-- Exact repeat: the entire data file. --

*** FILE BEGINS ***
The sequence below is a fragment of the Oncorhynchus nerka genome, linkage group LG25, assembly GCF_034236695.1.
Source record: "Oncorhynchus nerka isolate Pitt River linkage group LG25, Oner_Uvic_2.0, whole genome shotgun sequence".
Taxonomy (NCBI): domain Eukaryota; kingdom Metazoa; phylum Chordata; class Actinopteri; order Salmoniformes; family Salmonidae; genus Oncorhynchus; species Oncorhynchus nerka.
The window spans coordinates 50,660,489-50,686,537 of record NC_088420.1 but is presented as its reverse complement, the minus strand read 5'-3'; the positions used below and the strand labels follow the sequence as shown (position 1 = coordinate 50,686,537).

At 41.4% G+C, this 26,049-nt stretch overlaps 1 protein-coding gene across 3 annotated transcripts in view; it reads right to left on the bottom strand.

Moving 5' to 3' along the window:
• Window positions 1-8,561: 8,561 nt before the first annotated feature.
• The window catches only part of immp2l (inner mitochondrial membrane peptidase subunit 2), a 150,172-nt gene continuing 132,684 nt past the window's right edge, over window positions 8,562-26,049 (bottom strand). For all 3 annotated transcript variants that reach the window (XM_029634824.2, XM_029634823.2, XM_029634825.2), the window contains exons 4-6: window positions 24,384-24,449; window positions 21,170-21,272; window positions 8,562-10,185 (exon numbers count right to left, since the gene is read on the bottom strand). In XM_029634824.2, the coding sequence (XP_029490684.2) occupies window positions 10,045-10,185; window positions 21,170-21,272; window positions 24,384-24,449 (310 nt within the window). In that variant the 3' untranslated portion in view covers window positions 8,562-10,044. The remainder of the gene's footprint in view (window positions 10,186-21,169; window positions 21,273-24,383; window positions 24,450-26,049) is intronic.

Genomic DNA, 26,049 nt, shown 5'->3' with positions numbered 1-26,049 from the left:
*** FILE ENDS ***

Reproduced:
The sequence below is a fragment of the Oncorhynchus nerka genome, linkage group LG25, assembly GCF_034236695.1.
Source record: "Oncorhynchus nerka isolate Pitt River linkage group LG25, Oner_Uvic_2.0, whole genome shotgun sequence".
Taxonomy (NCBI): domain Eukaryota; kingdom Metazoa; phylum Chordata; class Actinopteri; order Salmoniformes; family Salmonidae; genus Oncorhynchus; species Oncorhynchus nerka.
The window spans coordinates 50,660,489-50,686,537 of record NC_088420.1 but is presented as its reverse complement, the minus strand read 5'-3'; the positions used below and the strand labels follow the sequence as shown (position 1 = coordinate 50,686,537).

At 41.4% G+C, this 26,049-nt stretch overlaps 1 protein-coding gene across 3 annotated transcripts in view; it reads right to left on the bottom strand.

Moving 5' to 3' along the window:
• Window positions 1-8,561: 8,561 nt before the first annotated feature.
• The window catches only part of immp2l (inner mitochondrial membrane peptidase subunit 2), a 150,172-nt gene continuing 132,684 nt past the window's right edge, over window positions 8,562-26,049 (bottom strand). For all 3 annotated transcript variants that reach the window (XM_029634824.2, XM_029634823.2, XM_029634825.2), the window contains exons 4-6: window positions 24,384-24,449; window positions 21,170-21,272; window positions 8,562-10,185 (exon numbers count right to left, since the gene is read on the bottom strand). In XM_029634824.2, the coding sequence (XP_029490684.2) occupies window positions 10,045-10,185; window positions 21,170-21,272; window positions 24,384-24,449 (310 nt within the window). In that variant the 3' untranslated portion in view covers window positions 8,562-10,044. The remainder of the gene's footprint in view (window positions 10,186-21,169; window positions 21,273-24,383; window positions 24,450-26,049) is intronic.

Genomic DNA, 26,049 nt, shown 5'->3' with positions numbered 1-26,049 from the left: